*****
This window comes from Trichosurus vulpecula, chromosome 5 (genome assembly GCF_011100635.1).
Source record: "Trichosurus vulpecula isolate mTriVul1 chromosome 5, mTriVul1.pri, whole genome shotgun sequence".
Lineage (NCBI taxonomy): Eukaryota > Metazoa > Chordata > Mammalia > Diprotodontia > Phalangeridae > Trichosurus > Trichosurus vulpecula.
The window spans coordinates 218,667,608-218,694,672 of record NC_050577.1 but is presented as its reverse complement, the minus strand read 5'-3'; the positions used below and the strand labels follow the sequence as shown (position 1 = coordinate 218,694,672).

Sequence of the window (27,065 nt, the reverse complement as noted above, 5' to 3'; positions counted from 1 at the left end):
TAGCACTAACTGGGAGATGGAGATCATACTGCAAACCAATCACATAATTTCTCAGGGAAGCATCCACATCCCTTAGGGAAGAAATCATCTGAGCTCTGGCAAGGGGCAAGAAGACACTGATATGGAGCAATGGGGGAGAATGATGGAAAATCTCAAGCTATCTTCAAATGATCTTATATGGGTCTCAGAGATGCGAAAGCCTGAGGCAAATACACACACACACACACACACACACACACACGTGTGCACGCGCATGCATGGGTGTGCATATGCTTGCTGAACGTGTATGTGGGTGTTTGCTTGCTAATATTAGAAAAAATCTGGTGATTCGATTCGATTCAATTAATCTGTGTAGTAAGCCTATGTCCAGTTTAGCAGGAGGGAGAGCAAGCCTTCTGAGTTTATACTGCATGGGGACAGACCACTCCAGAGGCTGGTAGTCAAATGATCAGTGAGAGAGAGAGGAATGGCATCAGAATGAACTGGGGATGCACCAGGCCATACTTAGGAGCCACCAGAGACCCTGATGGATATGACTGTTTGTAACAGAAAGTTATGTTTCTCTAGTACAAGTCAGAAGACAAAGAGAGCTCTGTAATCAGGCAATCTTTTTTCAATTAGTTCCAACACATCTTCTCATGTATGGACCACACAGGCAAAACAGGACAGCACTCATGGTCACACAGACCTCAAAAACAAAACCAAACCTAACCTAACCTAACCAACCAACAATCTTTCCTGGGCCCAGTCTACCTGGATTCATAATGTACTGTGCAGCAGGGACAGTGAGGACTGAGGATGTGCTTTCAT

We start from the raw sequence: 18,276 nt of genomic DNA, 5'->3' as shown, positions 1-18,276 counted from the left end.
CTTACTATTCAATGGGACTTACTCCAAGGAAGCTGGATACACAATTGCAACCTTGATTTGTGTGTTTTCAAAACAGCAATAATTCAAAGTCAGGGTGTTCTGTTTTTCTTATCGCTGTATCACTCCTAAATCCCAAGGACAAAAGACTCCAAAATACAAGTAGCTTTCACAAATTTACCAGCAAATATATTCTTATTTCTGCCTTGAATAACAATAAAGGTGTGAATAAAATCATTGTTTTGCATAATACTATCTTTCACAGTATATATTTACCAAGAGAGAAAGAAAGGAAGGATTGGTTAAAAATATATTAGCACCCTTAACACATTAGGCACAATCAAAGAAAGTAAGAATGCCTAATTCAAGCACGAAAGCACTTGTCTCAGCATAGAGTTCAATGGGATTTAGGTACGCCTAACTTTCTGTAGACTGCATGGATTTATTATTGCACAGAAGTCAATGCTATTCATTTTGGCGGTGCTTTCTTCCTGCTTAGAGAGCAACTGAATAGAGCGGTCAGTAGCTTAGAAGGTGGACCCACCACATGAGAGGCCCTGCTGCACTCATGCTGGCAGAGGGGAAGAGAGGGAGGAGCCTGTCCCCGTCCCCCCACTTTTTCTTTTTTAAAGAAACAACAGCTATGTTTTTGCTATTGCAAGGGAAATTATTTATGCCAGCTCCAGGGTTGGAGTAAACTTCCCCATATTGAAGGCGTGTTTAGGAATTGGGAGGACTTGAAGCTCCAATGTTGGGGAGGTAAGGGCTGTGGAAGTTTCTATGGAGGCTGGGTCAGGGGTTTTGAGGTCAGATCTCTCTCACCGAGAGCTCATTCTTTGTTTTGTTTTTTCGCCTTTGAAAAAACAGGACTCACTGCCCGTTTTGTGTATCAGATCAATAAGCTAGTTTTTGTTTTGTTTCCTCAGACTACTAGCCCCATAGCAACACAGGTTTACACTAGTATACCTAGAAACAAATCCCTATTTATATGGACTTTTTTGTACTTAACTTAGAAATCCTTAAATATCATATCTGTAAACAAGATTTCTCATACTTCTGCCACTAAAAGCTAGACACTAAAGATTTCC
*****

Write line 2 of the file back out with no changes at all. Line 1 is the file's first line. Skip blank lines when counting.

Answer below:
Source record: "Trichosurus vulpecula isolate mTriVul1 chromosome 5, mTriVul1.pri, whole genome shotgun sequence".